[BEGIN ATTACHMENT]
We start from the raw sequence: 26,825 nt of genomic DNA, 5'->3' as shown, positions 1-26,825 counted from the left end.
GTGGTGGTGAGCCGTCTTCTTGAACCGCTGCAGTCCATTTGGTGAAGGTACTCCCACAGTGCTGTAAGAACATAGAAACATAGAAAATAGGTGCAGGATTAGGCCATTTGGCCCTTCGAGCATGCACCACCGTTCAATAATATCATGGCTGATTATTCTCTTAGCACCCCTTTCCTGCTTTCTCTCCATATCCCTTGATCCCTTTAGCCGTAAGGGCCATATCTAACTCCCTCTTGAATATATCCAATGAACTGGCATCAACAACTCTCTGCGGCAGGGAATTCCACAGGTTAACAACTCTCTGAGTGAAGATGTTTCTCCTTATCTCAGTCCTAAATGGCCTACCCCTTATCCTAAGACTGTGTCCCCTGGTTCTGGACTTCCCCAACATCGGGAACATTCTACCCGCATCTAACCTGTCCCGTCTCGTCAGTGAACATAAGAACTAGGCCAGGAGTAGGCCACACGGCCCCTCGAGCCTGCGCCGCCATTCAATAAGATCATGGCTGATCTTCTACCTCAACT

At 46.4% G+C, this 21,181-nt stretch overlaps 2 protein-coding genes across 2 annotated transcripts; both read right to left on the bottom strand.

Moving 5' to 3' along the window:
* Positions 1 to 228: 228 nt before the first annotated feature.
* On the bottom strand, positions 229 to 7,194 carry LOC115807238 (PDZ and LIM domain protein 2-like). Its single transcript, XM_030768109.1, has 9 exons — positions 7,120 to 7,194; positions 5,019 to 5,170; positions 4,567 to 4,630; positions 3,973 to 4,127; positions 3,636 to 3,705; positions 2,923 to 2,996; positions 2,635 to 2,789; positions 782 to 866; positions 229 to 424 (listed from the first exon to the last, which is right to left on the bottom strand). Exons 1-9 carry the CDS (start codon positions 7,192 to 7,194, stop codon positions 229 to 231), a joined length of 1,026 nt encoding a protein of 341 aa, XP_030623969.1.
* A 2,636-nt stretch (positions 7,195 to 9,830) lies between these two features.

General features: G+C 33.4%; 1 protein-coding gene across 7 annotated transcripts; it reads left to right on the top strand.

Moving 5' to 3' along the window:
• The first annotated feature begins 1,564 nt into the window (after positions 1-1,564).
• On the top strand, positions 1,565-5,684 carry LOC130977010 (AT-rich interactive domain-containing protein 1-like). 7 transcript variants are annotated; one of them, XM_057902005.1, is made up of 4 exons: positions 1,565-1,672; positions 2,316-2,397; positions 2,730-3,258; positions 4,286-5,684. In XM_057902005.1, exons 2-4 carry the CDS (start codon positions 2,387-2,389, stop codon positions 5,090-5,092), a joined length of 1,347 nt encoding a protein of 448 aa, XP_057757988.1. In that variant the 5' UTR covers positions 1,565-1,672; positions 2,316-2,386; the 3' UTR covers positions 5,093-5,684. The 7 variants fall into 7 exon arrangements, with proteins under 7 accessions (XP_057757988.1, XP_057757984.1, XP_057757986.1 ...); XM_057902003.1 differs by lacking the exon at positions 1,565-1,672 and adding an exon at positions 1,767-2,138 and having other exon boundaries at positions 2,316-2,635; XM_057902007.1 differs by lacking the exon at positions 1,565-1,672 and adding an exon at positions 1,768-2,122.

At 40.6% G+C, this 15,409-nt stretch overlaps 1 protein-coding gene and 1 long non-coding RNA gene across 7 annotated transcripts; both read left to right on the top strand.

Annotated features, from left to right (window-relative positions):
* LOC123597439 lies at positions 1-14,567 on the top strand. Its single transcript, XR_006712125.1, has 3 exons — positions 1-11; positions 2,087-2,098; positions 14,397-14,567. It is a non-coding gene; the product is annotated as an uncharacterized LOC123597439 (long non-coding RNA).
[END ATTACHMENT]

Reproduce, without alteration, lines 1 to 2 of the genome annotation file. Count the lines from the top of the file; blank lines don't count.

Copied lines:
We start from the raw sequence: 26,825 nt of genomic DNA, 5'->3' as shown, positions 1-26,825 counted from the left end.
GTGGTGGTGAGCCGTCTTCTTGAACCGCTGCAGTCCATTTGGTGAAGGTACTCCCACAGTGCTGTAAGAACATAGAAACATAGAAAATAGGTGCAGGATTAGGCCATTTGGCCCTTCGAGCATGCACCACCGTTCAATAATATCATGGCTGATTATTCTCTTAGCACCCCTTTCCTGCTTTCTCTCCATATCCCTTGATCCCTTTAGCCGTAAGGGCCATATCTAACTCCCTCTTGAATATATCCAATGAACTGGCATCAACAACTCTCTGCGGCAGGGAATTCCACAGGTTAACAACTCTCTGAGTGAAGATGTTTCTCCTTATCTCAGTCCTAAATGGCCTACCCCTTATCCTAAGACTGTGTCCCCTGGTTCTGGACTTCCCCAACATCGGGAACATTCTACCCGCATCTAACCTGTCCCGTCTCGTCAGTGAACATAAGAACTAGGCCAGGAGTAGGCCACACGGCCCCTCGAGCCTGCGCCGCCATTCAATAAGATCATGGCTGATCTTCTACCTCAACT